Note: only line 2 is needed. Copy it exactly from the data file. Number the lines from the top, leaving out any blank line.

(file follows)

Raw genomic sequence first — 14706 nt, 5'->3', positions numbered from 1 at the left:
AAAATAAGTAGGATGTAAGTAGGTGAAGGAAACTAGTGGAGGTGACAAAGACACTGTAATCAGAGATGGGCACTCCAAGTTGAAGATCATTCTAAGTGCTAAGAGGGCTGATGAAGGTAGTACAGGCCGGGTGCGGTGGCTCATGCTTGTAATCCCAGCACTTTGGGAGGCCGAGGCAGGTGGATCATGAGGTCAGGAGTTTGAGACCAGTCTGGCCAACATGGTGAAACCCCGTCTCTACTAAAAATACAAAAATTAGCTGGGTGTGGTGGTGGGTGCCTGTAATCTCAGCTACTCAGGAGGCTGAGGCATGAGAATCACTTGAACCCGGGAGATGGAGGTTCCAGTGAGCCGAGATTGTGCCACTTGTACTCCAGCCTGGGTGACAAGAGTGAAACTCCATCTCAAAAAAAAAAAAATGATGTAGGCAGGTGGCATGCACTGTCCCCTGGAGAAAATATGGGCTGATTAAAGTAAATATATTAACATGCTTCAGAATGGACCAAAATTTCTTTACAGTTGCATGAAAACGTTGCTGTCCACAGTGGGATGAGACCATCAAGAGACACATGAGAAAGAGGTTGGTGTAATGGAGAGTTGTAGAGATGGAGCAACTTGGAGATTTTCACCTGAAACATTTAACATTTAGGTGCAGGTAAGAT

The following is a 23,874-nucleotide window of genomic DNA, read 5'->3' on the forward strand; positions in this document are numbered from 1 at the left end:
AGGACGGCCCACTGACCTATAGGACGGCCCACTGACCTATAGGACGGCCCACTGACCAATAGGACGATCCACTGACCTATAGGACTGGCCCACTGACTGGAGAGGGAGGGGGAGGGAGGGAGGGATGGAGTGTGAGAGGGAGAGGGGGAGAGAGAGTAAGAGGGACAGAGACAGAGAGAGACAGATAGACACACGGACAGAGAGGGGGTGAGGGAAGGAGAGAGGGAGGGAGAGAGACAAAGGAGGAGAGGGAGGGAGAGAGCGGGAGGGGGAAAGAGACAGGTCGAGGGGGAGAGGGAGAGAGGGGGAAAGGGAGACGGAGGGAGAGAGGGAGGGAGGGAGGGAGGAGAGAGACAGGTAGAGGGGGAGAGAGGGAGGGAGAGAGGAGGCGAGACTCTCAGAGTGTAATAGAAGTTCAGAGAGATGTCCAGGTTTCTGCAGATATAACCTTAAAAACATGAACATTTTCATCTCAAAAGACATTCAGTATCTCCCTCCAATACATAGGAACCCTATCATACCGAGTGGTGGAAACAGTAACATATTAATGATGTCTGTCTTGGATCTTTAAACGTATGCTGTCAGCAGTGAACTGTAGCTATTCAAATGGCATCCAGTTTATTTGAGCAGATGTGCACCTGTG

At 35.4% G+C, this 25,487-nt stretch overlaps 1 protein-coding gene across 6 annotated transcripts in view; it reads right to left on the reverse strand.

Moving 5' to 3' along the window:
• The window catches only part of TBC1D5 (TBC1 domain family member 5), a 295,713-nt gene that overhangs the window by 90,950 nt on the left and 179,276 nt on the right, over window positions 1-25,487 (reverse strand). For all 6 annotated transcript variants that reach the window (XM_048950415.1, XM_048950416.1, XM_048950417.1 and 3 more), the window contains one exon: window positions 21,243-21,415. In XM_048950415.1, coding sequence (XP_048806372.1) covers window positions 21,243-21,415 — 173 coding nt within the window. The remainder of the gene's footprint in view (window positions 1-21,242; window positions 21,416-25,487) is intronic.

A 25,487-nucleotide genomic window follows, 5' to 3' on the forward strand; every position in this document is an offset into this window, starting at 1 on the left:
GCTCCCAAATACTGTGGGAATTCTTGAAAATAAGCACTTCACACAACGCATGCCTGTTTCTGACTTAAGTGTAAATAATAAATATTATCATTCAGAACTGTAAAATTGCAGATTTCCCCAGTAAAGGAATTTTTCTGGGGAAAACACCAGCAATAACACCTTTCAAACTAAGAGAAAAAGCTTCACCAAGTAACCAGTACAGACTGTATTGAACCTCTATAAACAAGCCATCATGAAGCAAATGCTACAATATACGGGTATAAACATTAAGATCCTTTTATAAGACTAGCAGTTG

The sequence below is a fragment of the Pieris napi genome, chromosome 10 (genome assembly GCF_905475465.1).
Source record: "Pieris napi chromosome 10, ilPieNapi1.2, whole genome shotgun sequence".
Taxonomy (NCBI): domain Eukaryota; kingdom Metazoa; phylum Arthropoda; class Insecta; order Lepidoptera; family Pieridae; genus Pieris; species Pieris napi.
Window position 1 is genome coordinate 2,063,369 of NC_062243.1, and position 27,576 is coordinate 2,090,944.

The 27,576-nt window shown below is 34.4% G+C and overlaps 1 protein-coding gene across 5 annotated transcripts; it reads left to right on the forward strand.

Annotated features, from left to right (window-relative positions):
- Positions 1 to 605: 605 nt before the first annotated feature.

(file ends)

AAAATAAGTAGGATGTAAGTAGGTGAAGGAAACTAGTGGAGGTGACAAAGACACTGTAATCAGAGATGGGCACTCCAAGTTGAAGATCATTCTAAGTGCTAAGAGGGCTGATGAAGGTAGTACAGGCCGGGTGCGGTGGCTCATGCTTGTAATCCCAGCACTTTGGGAGGCCGAGGCAGGTGGATCATGAGGTCAGGAGTTTGAGACCAGTCTGGCCAACATGGTGAAACCCCGTCTCTACTAAAAATACAAAAATTAGCTGGGTGTGGTGGTGGGTGCCTGTAATCTCAGCTACTCAGGAGGCTGAGGCATGAGAATCACTTGAACCCGGGAGATGGAGGTTCCAGTGAGCCGAGATTGTGCCACTTGTACTCCAGCCTGGGTGACAAGAGTGAAACTCCATCTCAAAAAAAAAAAAATGATGTAGGCAGGTGGCATGCACTGTCCCCTGGAGAAAATATGGGCTGATTAAAGTAAATATATTAACATGCTTCAGAATGGACCAAAATTTCTTTACAGTTGCATGAAAACGTTGCTGTCCACAGTGGGATGAGACCATCAAGAGACACATGAGAAAGAGGTTGGTGTAATGGAGAGTTGTAGAGATGGAGCAACTTGGAGATTTTCACCTGAAACATTTAACATTTAGGTGCAGGTAAGAT